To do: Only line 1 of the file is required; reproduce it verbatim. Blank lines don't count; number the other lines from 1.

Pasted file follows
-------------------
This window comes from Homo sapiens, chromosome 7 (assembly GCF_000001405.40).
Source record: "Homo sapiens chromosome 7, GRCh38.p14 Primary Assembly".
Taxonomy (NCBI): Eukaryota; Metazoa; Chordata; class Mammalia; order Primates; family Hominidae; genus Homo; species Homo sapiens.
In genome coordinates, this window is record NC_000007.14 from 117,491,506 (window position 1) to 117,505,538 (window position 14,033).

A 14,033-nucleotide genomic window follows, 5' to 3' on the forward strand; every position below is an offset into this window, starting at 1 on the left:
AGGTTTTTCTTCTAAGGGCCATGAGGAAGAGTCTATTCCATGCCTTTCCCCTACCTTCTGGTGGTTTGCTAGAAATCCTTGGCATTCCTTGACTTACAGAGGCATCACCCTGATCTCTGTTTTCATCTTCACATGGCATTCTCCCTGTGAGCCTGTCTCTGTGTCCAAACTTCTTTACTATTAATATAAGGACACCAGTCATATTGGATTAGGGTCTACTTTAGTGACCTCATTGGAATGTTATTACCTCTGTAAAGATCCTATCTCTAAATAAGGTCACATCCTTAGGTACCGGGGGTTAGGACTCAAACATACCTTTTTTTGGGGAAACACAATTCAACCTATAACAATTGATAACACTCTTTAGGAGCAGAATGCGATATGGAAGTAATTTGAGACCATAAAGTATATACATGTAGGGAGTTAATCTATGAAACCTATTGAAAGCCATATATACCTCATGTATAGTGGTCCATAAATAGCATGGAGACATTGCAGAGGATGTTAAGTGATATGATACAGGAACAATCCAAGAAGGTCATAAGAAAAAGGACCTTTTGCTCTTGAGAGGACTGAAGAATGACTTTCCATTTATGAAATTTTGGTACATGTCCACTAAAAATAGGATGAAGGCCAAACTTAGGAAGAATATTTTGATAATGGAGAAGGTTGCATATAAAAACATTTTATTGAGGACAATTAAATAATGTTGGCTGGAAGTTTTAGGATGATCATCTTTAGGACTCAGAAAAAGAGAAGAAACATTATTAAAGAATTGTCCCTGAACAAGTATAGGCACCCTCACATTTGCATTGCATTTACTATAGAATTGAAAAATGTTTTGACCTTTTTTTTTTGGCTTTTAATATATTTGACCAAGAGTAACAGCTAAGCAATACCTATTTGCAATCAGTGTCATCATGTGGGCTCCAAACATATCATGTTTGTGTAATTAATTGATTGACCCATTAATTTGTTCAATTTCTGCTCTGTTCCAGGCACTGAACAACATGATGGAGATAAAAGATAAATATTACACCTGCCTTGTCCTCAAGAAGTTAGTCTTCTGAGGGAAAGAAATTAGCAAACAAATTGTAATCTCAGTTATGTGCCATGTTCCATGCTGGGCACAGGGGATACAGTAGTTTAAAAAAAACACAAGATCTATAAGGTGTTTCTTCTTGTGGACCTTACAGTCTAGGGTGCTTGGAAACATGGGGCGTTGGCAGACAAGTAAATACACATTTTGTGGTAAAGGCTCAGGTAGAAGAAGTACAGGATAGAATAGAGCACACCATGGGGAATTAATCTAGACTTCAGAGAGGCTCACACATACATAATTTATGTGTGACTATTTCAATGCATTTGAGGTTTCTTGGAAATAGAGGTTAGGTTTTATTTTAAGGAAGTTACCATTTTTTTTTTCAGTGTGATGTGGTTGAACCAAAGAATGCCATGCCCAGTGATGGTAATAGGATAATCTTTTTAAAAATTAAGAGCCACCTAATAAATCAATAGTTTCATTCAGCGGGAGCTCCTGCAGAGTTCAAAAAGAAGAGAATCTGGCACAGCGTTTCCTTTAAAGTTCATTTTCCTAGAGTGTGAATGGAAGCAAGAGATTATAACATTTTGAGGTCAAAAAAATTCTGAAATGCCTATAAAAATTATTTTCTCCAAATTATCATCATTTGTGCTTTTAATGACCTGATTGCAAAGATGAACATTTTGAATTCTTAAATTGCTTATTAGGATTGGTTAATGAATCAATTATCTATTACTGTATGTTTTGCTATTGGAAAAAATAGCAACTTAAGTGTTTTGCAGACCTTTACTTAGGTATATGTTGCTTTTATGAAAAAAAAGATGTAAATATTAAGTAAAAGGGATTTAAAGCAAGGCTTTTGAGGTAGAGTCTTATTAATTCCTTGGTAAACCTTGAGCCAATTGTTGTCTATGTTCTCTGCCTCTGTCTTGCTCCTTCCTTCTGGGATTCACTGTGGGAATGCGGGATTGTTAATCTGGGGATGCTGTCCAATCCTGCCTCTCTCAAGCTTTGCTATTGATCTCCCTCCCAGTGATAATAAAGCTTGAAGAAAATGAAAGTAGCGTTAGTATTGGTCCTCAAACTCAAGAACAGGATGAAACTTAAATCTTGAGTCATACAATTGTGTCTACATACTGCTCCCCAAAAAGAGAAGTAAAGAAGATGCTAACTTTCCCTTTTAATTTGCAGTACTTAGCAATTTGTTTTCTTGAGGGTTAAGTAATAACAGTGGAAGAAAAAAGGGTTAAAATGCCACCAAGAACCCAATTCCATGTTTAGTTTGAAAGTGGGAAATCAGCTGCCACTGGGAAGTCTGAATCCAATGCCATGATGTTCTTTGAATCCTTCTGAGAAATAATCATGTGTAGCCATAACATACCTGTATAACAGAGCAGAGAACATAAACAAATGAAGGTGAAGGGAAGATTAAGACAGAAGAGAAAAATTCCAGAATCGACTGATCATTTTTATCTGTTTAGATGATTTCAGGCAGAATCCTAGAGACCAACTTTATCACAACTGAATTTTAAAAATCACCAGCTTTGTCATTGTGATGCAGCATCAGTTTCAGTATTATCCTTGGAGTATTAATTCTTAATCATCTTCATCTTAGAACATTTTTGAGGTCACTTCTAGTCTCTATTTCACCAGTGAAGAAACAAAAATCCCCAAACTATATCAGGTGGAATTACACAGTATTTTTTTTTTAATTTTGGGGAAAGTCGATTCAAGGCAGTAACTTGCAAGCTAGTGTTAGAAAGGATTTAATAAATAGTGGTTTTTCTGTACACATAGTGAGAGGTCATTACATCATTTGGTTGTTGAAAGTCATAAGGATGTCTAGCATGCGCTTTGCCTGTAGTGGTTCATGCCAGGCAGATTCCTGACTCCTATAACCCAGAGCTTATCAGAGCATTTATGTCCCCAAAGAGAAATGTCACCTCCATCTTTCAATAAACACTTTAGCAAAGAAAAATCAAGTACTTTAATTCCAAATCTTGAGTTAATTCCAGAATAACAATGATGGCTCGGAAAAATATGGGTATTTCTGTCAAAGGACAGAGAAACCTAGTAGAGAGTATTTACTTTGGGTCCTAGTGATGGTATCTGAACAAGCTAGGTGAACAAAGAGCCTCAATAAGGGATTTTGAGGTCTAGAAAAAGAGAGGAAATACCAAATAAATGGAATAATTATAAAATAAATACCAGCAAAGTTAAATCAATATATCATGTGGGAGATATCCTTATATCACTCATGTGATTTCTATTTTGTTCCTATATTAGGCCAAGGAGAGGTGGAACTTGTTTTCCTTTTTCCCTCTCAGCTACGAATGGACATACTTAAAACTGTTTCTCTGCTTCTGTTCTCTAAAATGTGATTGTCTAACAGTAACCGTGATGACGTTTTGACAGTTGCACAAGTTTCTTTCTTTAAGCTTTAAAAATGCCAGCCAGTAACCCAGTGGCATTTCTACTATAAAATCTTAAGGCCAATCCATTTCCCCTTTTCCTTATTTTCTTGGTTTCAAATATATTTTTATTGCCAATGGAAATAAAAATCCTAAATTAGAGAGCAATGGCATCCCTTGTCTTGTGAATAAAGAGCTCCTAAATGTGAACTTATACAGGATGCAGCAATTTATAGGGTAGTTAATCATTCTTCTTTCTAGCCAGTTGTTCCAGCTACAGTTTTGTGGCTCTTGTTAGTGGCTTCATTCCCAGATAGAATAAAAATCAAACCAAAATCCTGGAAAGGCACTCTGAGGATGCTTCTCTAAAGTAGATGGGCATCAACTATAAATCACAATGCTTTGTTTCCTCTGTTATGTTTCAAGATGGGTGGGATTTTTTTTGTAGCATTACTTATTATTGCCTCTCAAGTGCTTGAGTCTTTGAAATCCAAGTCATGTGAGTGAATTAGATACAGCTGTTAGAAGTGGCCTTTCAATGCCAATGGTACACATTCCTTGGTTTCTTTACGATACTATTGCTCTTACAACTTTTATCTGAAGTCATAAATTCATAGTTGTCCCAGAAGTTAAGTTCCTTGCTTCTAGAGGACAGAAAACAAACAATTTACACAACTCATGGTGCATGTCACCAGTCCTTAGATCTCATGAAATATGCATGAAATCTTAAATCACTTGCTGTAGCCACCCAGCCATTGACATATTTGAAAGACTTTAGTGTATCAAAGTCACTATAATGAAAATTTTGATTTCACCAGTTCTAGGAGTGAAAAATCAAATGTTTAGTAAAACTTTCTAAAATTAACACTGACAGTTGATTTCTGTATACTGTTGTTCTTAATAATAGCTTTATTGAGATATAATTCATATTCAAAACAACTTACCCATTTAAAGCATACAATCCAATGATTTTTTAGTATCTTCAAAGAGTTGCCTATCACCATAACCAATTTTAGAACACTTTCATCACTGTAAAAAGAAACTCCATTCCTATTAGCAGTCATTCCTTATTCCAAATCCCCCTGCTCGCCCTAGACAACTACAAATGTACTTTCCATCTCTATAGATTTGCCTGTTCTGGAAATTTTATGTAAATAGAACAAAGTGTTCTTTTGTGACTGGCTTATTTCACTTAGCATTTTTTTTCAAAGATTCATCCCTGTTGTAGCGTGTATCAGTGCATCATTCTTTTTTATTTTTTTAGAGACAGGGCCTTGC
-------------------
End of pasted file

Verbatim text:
This window comes from Homo sapiens, chromosome 7 (assembly GCF_000001405.40).